It was further charged that 'the said trustees, in furtherance of their said fraudulent scheme to possess themselves individually of the said trust-estate and brick business, and in order to give a semblance of right to their said fraudulent conduct, [12 S.Ct. 420] did, after a lapse of nearly seven years from the death of their testator, file in the orphans' court of said district 'a first and final account' of what purported to be an 'account of the personal estate of John Hopkins, deceased, by George W. and John S. Hopkins, executors,' alleged to consist of the personal estate of said decedent, of the profits made out of the brick business, and the value of the deceased's interest in the firm of John and George W. Hopkins, showing that there was for distribution the sum of $22,131.46; and these plaintiffs have caused diligent search to be made among the records of said orphans' court for the vouchers and papers on which said account was based, but have not been able to find the same, so as to discover in what manner the item of $14,952.66--the proceeds of sale of the half interest--was made up, a certified copy of which account is herewith filed and prayed to be read as a part of this bill; and the said trustees, without explaining the nature of their trust, or their fraudulent conduct in regard to said sales, and without actual notice to or any personal knowledge of any of these plaintiffs, did obtain an order of said court directing a distribution of the sum of $2,667.60 to each of the children then living of said John Hopkins as heirs at law.' The payment of the distributive shares under the order

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(except that allotted to William M. S. Hopkins) was admitted, but the jurisdiction of the court denied, and ignorance of the alleged fraud set up in excuse of any estoppel arising from the acceptance of and receipts for their shares.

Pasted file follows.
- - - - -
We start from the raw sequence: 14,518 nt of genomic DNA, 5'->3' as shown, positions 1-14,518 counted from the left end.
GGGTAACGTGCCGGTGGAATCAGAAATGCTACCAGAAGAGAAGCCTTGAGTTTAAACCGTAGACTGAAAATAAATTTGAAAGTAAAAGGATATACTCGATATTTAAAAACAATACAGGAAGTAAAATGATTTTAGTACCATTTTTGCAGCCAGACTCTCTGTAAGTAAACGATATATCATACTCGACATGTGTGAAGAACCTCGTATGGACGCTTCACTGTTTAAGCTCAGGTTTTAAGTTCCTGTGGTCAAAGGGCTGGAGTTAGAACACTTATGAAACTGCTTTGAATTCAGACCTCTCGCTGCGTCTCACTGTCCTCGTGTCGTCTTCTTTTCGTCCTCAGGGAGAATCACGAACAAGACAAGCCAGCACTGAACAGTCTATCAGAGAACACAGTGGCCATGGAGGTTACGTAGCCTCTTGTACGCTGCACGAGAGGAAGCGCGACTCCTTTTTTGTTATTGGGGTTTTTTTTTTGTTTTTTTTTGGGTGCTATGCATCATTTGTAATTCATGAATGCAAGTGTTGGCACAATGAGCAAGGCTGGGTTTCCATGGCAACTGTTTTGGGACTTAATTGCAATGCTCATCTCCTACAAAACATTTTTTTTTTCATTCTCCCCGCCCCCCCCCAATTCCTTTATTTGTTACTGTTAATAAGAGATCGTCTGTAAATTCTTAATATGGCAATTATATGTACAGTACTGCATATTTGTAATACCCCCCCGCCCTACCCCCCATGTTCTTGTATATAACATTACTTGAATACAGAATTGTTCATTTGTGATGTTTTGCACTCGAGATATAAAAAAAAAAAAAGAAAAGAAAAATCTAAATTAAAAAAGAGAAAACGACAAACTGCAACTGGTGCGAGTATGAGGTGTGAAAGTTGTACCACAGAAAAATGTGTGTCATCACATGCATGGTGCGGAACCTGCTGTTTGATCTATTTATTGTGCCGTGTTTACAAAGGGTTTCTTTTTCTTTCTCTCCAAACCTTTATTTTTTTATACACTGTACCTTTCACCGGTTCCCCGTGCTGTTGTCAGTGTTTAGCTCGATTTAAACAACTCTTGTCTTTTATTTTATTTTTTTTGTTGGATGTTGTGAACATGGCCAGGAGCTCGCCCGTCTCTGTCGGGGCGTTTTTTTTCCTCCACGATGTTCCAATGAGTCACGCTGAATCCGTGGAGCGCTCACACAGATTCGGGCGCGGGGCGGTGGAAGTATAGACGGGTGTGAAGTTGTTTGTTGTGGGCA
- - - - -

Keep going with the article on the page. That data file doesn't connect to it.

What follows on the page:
Certain sales to bona fide purchasers prior to November 16, 1864, and prior to December 22, 1875, were referred to, and the receipts of moneys therefor. It was then alleged 'that the said trustee, George W. Hopkins, trustee as aforesaid, died intestate on the 22d December, 1875, leaving as his only children and heirs at law George N. Hopkins; said defendants, Elizabeth B. Luttrell, born Hopkins; Ira W. Hopkins; Mary E. Hopkins; and Cornelius Hopkins. That letters of administration on his estate were granted to said defendants L. Freddie Hopkins and Thomas J. Luttrell. That said George N. Hopkins has since died, on November 18, 1881, having first devised, by way of executory devise, all his real estate to said defendant Samuel C. Raub, as trustee for said defendant Bettie Davenport, her heirs and assigns. That the contingency on which said devise was limited has happened, and the equitable estate in fee-simple is vested in her, as all of which will morefully appear by reference to said will, hereto annexed, and prayed to be read as part of this bill. That letters of administration on said George N. Hopkins' estate were granted to said defendant Samuel C. Raub. That said Cornelius Hopkins has since died, on July 17, 1883, having devised his entire estate as follows: One-half to said defendant Mary E. Hopkins, one-quarter to said defendant Elizabeth B. Luttrell, and one-quarter to said defendant Ira W. Hopkins. That to said Thomas J. Luttrell letters testamentary have been granted as executor of said Cornelius Hopkins.'

Partition proceedings between John S. Hopkins and the heirs of George W. Hopkins, and between the heirs of George W. Hopkins, were then set up, and the sale by John S. Hopkins of lots allotted to him to bona fide purchasers, as also by the heirs of George W. Hopkins. It was further averred that John S. Hopkins died May 7, 1883, leaving, him surviving, his widow, Esther E. Hopkins, and Bertha Hopkins, his only child and heir at law, and that letters of administration

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on his estate had been granted to Bertha Hopkins as sole administratrix.

The bill then stated:

'That these plaintiffs do severally aver that they have within the last past few weeks discovered for the first time the following circumstances in the manner herein set out, namely, that when the said John S. Hopkins, trustee, induced his brother and cestui que trust, William M. S. Hopkins, to convey to him his estate, as alleged in paragraph eight, the said John S. Hopkins charged the said William that he should not tell his wife, the said plaintiff Sarah E. Hopkins, of his having made such deed, and threatened him that if he did his said wife would leave him, and return to Baltimore, to her father. That numberless times from that time to the date of his death the said John S. Hopkins inquired of the said William if he ever informed his wife of the conveyance to him, and on every occasion urged him not to do so. That the said...